The concept for this graphic novel is intriguing and promising: every page presents a view of the same exact spot at different moments in time, focuseThe concept for this graphic novel is intriguing and promising: every page presents a view of the same exact spot at different moments in time, focused primarily on scenes of a living room in the 20th Century, though the timeline occasionally extends as far back as prehistory and even into an imagined future. Oftentimes several timelines are overlayed on each other, creating a sort of collage of different scenes all in the same location.
It is an idea with great promise, but unfortunately, the execution left me cold. Despite sharing a geographical location, the scenes all feel disconnected from each other. Add to this the constant jumping back and forth in time combined with the fairly generic design of any recurring characters, and I rarely even remembered if this was a set of characters I had seen before in a previous scene or not. This meant that there was no real ability to emotionally connect with any characters. I also felt like a number of choices took away from any emotional resonance that might have been achieved with a more focused scope: did we need to see Benjamin Franklin coming to visit his son? Did we need to see a future tour guide in the year 2213 explaining to visitors what a wristwatch was?
Apparently this book was based on a shorter, 36-panel comic in Raw magazine that focused on one family over a shorter timeline. I feel like that more focused approach might have allowed for a greater emotional impact, but the book version falls flat....more
A long form prose poem about a trip to an imaginary theme park where the attractions are based on the sources of human happiness does not seem like itA long form prose poem about a trip to an imaginary theme park where the attractions are based on the sources of human happiness does not seem like it should be something that could work, but this does and it is excellent. It is thought provoking in its presentation of philosophy and emotionally powerful in the personal story that underpins it. It is utterly unique and worth reading.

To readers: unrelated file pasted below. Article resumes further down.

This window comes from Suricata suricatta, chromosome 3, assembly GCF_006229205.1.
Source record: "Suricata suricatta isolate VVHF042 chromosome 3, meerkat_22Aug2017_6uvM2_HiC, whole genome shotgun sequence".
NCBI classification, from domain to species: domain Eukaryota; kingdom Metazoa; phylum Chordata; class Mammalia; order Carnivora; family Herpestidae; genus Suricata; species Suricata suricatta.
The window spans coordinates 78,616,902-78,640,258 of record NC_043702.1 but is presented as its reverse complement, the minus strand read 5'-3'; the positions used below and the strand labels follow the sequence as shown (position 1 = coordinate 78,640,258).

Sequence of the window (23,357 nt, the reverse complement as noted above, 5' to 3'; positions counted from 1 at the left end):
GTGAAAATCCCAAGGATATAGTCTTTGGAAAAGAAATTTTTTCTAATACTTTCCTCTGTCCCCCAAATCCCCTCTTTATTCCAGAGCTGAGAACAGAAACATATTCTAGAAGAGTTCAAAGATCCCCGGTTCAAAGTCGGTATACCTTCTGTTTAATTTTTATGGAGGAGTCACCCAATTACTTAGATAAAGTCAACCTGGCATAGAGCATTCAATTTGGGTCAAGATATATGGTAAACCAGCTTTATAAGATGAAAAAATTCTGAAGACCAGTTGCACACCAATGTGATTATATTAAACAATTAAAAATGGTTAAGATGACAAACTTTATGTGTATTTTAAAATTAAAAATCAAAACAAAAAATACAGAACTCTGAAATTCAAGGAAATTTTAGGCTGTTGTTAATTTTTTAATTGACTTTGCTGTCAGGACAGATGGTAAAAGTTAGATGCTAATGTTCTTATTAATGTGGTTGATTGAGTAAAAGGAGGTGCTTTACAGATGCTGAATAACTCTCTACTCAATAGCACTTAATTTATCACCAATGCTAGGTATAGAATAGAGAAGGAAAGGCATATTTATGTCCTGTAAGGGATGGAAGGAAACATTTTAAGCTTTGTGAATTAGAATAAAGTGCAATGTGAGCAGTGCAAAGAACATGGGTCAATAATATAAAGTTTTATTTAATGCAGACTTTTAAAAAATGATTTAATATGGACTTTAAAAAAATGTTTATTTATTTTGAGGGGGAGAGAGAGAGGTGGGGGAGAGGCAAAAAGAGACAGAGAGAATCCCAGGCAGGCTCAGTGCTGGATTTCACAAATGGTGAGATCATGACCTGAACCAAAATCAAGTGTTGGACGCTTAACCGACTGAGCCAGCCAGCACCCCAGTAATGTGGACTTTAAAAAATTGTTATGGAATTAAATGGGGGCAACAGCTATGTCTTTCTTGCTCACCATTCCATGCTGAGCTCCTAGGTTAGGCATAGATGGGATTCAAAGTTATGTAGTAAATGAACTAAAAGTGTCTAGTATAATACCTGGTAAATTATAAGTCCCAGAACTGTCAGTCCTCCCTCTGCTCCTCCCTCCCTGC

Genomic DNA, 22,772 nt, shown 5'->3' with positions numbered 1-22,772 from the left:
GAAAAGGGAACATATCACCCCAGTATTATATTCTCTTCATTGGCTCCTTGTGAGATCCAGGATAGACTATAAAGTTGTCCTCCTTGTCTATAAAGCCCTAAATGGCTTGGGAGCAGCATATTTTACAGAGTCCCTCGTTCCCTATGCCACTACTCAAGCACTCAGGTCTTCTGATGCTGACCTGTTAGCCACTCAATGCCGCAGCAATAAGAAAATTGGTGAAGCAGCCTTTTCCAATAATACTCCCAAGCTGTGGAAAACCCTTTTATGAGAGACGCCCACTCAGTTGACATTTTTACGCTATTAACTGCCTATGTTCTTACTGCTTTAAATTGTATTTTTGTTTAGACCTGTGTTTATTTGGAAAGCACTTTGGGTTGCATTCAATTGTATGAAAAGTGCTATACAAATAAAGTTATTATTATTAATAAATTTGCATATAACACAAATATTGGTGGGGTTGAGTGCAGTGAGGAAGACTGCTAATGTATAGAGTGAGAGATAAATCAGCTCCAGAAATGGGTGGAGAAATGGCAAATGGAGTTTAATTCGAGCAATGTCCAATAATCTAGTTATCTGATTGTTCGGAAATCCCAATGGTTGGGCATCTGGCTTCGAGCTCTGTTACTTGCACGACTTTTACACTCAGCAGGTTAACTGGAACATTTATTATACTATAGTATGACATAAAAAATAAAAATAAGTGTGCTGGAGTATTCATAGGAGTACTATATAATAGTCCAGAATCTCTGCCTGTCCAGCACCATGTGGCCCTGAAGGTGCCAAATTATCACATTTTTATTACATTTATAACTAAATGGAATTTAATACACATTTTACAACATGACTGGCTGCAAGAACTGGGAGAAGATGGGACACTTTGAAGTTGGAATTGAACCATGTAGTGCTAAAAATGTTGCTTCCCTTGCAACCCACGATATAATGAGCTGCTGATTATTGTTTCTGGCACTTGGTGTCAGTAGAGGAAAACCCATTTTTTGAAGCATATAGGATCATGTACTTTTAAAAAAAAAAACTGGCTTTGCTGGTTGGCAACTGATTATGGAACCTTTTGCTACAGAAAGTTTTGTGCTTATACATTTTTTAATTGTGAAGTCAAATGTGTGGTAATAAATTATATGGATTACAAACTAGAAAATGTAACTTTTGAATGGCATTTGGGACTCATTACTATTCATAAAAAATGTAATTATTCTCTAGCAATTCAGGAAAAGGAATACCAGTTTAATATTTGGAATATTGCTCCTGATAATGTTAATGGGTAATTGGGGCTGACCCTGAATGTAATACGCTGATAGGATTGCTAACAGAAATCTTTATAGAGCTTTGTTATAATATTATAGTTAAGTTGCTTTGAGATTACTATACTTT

I struggled at first to work out how best to read it. Because it rhymes, there is an instinct to impose a line-by-line cadence to one's reading, but i found this to be awkward. It was more comfortable to simply read it as prose and allow the rhythm of the rhyme to exist in the background....more
Guaranteed to cause outrage amongst the legion guardians of political correctness, this book perhaps serves above all to demonstrate that some ideas bGuaranteed to cause outrage amongst the legion guardians of political correctness, this book perhaps serves above all to demonstrate that some ideas benefit from examination through an offensive lens. Those who can get past any knee-jerk reactions will quickly find that the book is not, in fact, a criticism of Islam. Like just about all of Houellebecq it is a criticism of French society specifically, Western society in general, and -- in this case -- the hypocrisy of the intellectual elites who espouse the ideals thereof.
The writing itself isn't his best work, although it is marked by Houellebecq's trademark intensely aggressive yet beautifully articulated cynicism. But more than anything this is a book of ideas. It will make you uncomfortable, and you'll likely have difficulty discussing it in polite company once you've finished-- all of which, I believe, is precisely the point....more
I picked this up out of mild desperation in an airport in advance of a long journey on which I had nothing to read. I recognised the author's name, anI picked this up out of mild desperation in an airport in advance of a long journey on which I had nothing to read. I recognised the author's name, and I figured a dumb spy novel would be as good a way to pass the time as anything available among the meagre offerings of the Heathrow WH Smith.
To my pleasant surprise, despite the unimaginative title and rather terrible back cover copy, the book itself is excellent. The writing is hugely entertaining, infusing wry humour and colour into the scenes and characters. The plot itself is not, as I expected, an over-the-top Bond-style thriller, but something much more subtle, nuanced, and realistic. The fact that the author himself served in the British intelligence service also lends an air of credibility to the proceedings.
That said, it's not A Perfect Book, and I found the third act somewhat less satisfying than the first two, but it is so entertainingly written and enjoyable that I can't really fault it for this. Highly recommendable.
This book, of seemingly little import when I first read it over a decade ago, has nonetheless haunted me since. Rereading it now, I think I understandThis book, of seemingly little import when I first read it over a decade ago, has nonetheless haunted me since. Rereading it now, I think I understand why....more